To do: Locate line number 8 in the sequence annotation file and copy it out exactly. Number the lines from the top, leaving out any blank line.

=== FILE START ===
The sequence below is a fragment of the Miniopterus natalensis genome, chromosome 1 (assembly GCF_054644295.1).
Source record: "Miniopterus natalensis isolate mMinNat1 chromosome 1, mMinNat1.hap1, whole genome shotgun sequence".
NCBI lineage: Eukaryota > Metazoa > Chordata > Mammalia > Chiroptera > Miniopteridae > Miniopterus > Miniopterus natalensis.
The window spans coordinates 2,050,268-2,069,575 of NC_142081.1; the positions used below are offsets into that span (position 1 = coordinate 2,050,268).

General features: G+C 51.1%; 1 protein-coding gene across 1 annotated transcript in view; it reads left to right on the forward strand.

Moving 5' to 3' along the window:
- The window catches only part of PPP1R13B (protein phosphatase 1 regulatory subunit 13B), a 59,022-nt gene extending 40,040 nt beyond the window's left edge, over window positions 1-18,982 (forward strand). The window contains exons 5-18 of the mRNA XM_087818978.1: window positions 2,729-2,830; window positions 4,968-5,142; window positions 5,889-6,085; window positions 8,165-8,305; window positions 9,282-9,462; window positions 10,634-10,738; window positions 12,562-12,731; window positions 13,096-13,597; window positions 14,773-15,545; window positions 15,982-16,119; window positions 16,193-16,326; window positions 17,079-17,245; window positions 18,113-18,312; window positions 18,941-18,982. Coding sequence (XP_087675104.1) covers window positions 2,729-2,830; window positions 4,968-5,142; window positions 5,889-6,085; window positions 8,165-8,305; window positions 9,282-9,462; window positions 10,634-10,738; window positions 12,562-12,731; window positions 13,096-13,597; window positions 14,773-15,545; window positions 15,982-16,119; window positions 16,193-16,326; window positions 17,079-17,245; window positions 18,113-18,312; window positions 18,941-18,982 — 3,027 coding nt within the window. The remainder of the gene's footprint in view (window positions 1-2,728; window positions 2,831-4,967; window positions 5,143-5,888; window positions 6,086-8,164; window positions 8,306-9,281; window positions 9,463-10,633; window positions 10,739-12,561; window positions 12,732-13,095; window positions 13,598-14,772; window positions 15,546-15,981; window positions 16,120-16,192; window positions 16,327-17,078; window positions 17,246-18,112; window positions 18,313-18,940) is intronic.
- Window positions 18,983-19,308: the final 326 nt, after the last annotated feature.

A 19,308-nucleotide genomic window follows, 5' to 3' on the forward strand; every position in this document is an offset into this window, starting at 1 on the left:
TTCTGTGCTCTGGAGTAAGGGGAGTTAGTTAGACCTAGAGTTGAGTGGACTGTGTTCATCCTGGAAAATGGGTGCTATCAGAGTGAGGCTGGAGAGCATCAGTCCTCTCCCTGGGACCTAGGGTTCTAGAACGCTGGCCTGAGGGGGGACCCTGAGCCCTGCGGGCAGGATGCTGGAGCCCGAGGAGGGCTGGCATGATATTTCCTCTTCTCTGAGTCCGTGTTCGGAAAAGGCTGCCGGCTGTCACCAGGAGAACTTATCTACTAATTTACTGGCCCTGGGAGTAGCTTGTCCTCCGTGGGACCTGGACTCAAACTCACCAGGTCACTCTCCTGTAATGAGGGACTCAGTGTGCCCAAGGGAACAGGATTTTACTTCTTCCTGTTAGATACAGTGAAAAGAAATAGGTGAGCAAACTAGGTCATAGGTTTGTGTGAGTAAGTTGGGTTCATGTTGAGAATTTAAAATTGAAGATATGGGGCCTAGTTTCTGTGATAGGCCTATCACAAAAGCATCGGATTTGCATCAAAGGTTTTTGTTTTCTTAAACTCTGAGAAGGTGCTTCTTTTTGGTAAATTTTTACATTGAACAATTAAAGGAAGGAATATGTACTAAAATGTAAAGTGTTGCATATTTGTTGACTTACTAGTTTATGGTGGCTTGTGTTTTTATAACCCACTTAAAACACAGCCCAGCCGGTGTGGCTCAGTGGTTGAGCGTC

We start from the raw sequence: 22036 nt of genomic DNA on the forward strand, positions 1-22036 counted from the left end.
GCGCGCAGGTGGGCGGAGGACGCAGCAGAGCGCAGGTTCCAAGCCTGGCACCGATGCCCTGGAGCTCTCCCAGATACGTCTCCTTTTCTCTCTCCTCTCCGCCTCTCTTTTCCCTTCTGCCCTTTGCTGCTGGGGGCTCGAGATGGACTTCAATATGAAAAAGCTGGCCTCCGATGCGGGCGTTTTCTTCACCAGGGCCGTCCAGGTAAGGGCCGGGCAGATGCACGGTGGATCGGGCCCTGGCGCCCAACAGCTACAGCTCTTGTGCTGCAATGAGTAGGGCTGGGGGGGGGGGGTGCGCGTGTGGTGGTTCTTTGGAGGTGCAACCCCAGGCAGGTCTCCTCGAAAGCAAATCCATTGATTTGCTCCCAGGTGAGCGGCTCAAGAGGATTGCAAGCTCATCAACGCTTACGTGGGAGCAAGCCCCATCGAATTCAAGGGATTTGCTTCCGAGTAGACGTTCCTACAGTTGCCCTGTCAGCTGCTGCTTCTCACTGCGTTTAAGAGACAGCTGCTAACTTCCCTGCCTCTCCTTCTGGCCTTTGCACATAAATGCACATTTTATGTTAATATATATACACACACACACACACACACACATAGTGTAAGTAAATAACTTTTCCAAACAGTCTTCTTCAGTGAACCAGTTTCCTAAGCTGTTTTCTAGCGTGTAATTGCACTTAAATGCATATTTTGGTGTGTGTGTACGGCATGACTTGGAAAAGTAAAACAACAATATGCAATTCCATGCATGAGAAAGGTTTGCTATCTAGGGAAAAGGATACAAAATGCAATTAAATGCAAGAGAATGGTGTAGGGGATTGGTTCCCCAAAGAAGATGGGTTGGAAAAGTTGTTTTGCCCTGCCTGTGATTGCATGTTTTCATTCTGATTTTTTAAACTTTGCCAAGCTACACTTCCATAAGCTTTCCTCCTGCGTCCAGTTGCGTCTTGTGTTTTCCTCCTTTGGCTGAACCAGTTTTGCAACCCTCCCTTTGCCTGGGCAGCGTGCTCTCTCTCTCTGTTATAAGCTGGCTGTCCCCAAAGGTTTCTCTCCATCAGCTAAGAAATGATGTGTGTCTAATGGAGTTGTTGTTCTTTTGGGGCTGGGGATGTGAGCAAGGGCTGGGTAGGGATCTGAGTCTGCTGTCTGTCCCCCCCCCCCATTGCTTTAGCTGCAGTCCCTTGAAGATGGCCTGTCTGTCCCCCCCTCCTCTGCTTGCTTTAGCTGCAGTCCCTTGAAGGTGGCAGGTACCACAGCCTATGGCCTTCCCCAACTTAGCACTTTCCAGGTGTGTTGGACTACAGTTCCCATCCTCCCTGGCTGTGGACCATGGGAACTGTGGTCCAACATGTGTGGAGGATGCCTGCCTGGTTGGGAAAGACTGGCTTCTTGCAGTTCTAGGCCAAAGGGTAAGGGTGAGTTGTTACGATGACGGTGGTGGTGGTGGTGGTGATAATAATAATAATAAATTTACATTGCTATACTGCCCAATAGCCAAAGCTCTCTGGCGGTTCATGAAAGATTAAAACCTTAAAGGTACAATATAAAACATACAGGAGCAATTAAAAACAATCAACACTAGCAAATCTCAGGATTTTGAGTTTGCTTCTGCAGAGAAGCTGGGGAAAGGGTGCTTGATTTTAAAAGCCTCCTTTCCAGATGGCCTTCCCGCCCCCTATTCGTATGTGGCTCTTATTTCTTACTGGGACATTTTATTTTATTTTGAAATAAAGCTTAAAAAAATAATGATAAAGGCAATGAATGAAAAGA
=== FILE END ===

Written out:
- Window positions 18,983-19,308: the final 326 nt, after the last annotated feature.